"Plan to see this fire from your back door for a little while."

The county issued an air-quality health notice for wildfire smoke, the Summit Daily News reported. Smoke was expected to settle into Silverthorne, Dillon and Frisco by Wednesday morning.

The wildfires come as much of Colorado is in drought. Nearly 8 percent of the state - including La Plata and Montezuma counties, where the 416 and Burro fires are burning - is in exceptional drought, the U.S. Drought Monitor's highest classification.

The 416 fire had burned 23,378 acres and was 15 percent contained Tuesday. Just west, the Burro fire had burned 2,136 acres.

A fire weather watch was issued for Thursday in a large swath of western Colorado, reported the National Weather Service in Grand Junction.

"New fire starts and existing fires may be difficult or impossible to control due to fast rates of spread," the watch says. "Outdoor burning is strongly discouraged."

A dense smoke advisory was issued for Tuesday evening until noon Wednesday along the U.S. 550 corridor north of Hermosa through Durango and down to the New Mexico line, as well as along U.S. 160 east of Hesperus through Bayfield.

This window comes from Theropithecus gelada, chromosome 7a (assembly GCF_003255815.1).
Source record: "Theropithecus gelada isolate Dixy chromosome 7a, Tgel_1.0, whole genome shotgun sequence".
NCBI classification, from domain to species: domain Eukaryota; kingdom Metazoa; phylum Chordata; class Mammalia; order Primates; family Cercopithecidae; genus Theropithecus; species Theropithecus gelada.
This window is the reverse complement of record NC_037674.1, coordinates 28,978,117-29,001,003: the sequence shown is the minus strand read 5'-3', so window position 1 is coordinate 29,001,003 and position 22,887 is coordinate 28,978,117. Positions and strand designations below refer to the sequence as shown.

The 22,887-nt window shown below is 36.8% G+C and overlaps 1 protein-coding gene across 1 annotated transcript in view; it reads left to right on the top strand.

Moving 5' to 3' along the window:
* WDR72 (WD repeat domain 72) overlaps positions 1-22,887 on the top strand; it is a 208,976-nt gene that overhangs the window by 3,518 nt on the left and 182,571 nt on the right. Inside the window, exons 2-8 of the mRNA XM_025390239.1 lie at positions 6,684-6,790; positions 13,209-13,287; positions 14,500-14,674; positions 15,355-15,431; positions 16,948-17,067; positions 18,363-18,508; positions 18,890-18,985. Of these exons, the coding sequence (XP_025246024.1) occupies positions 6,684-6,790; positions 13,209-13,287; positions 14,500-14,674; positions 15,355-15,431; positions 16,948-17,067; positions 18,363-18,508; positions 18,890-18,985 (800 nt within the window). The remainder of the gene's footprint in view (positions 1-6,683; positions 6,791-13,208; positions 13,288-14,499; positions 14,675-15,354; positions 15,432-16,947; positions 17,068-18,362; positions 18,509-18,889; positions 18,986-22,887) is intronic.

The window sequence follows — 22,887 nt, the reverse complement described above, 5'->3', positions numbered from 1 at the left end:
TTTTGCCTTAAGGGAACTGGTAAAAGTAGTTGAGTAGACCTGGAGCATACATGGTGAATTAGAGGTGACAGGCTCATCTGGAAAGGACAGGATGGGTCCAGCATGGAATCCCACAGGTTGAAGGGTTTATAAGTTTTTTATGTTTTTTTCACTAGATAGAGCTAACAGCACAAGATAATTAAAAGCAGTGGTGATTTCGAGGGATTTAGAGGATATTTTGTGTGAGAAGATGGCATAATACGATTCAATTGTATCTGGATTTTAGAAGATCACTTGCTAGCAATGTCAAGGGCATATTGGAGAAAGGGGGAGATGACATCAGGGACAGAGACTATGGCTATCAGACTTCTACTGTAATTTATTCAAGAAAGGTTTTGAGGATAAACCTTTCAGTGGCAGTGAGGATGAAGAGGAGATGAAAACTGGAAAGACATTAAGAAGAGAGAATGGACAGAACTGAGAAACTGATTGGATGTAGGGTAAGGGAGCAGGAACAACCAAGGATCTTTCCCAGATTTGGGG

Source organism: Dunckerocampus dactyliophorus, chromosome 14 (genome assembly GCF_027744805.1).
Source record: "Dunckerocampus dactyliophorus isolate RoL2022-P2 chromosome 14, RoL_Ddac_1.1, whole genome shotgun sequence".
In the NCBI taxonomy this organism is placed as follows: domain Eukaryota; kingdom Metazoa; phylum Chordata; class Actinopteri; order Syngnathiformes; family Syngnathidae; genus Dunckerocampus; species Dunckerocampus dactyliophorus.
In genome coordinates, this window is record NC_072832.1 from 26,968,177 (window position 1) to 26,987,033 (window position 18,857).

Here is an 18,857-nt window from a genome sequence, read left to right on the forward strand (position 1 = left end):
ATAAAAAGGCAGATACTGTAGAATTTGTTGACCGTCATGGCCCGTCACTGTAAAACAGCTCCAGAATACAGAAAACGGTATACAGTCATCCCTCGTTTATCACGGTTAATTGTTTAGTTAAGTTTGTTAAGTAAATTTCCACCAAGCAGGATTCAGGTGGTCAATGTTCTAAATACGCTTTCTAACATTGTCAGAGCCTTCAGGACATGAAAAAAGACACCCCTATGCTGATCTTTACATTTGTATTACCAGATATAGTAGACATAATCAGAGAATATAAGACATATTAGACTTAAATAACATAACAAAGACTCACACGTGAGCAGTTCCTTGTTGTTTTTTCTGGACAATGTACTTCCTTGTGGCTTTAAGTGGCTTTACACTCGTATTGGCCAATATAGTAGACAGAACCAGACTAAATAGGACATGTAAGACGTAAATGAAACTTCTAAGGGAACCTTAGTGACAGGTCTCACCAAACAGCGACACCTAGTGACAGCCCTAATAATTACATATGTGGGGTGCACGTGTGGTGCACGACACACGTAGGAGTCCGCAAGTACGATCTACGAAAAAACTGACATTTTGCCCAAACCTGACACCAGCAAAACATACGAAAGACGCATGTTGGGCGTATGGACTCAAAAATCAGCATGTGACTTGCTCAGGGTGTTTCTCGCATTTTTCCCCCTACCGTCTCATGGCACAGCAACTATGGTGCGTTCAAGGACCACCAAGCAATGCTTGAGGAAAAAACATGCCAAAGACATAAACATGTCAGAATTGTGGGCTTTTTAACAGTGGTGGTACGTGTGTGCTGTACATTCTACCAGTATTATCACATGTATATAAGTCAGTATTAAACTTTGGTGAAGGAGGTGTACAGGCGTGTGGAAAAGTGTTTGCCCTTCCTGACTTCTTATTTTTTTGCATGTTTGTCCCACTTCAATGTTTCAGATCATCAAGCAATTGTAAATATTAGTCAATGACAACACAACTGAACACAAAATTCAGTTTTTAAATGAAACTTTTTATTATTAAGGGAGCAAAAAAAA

"Colorado has allocated more resources for firefighting than any other state in the Rocky Mountain West," Gov. John Hickenlooper said in a statement. "We have seven interagency heavy air tankers fighting the Colorado fires and, through experience, we have learned how to integrate our state resources with our federal, county and municipal resources.

"We recognize the conditions are dry and hot. Public health and safety are the top priorities in fighting any fire. If you are in the fire zones, please follow safety procedures and directives. Our state agencies are here to support you. As we have proved time and time again, Coloradans are resilient."

Even as visitors, the Sebastians said, they feel that the best of the best are battling the blaze.

"The first responders here are the real pros in fire suppression and keeping the community safe," Susan Sebestian said. "We're very thankful for them."